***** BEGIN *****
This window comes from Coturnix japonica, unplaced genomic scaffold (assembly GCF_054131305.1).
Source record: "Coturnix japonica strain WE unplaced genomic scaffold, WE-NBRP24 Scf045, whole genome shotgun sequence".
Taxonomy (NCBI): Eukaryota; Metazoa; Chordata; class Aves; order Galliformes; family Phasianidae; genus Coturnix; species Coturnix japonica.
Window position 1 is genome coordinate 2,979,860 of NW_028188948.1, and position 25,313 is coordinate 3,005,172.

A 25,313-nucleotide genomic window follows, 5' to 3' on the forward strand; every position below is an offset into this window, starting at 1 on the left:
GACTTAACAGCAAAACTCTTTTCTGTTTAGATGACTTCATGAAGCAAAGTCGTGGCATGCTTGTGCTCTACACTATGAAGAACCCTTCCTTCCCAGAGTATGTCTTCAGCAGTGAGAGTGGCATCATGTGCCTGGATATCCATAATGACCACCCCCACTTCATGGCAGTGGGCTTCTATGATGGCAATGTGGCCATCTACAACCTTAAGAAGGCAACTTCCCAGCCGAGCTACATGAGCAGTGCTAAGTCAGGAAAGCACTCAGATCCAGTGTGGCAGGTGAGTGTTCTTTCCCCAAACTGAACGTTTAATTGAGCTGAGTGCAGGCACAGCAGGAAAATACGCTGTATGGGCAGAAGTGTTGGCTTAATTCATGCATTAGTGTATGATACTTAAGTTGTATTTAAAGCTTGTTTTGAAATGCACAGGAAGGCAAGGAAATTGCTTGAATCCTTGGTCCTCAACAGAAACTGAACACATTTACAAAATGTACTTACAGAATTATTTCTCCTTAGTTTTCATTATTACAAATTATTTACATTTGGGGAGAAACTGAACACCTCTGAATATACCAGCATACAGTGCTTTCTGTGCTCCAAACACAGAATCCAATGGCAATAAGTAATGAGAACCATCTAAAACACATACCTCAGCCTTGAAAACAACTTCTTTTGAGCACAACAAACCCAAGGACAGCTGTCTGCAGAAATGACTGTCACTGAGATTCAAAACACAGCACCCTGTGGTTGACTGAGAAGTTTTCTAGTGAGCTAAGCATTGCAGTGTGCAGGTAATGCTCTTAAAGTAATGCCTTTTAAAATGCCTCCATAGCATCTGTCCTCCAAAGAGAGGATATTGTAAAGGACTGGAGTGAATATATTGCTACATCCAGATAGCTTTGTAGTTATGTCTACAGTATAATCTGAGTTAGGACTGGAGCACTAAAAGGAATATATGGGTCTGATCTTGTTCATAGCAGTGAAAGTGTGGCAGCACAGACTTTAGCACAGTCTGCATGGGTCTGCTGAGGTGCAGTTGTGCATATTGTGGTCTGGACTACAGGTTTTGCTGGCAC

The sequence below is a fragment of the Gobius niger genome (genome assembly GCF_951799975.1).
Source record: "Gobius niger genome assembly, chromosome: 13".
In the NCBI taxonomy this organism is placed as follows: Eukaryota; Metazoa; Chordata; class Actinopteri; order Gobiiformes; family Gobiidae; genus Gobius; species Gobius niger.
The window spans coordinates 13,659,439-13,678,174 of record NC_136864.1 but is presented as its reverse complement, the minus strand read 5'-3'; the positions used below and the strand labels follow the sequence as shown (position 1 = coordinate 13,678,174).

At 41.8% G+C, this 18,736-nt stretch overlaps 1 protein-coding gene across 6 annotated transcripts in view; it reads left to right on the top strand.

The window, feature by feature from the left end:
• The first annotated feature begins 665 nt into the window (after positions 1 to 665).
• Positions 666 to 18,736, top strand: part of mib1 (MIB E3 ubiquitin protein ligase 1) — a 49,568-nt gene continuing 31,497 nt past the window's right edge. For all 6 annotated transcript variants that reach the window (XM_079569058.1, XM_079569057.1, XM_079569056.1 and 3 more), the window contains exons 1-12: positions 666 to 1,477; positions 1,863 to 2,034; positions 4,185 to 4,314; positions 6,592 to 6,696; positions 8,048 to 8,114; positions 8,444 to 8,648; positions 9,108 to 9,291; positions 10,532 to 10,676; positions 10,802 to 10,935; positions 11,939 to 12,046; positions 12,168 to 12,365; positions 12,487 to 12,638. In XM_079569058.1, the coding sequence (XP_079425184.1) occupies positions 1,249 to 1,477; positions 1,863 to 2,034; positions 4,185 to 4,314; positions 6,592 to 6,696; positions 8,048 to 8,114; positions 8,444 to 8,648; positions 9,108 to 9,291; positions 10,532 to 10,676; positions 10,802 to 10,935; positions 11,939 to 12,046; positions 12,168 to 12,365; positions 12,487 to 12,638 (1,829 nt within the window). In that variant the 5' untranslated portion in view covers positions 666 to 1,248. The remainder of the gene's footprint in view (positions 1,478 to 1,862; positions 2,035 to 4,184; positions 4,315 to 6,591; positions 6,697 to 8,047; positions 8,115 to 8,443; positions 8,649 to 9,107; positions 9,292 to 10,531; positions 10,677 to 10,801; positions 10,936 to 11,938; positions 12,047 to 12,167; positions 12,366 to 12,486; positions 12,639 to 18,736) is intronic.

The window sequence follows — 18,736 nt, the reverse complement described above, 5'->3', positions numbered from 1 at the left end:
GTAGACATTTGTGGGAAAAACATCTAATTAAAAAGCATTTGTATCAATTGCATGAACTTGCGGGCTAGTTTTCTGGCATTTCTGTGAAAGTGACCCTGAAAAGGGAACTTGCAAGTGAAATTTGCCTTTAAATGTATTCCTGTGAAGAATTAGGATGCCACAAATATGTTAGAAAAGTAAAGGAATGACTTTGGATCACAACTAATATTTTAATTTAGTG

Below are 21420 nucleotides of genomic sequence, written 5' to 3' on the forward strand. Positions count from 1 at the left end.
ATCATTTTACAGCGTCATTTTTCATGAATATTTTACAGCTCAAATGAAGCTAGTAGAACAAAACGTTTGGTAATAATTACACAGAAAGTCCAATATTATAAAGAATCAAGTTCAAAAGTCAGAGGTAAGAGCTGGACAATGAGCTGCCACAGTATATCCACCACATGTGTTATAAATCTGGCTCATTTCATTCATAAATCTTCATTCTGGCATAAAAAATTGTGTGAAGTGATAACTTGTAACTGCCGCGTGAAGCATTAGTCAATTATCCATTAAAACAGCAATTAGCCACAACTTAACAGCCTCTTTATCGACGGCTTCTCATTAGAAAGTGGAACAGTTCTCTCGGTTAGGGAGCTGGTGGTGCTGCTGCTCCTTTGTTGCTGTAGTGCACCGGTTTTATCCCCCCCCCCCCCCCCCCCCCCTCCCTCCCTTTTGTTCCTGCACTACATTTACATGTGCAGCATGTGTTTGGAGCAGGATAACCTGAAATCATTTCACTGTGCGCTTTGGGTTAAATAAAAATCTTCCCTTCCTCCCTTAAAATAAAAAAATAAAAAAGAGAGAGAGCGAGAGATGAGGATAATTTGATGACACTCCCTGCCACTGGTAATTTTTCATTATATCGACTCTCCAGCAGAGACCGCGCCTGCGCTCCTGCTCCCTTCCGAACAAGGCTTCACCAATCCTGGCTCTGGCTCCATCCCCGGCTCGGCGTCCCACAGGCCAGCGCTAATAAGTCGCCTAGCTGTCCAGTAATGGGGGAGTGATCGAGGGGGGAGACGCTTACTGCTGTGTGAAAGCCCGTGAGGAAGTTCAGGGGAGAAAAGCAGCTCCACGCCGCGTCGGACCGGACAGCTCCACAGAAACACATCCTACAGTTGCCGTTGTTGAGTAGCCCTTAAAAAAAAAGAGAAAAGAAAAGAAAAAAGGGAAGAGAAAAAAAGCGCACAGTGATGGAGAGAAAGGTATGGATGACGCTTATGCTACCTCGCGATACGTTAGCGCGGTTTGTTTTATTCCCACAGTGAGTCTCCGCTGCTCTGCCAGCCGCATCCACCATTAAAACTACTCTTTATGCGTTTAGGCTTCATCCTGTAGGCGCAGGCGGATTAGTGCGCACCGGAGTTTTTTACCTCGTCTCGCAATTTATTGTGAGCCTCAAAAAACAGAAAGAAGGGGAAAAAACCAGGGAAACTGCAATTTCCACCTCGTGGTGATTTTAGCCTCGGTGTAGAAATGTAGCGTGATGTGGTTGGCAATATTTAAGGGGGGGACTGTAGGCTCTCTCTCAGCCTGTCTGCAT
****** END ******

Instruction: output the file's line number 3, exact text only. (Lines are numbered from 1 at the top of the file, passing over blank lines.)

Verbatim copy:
Taxonomy (NCBI): Eukaryota; Metazoa; Chordata; class Aves; order Galliformes; family Phasianidae; genus Coturnix; species Coturnix japonica.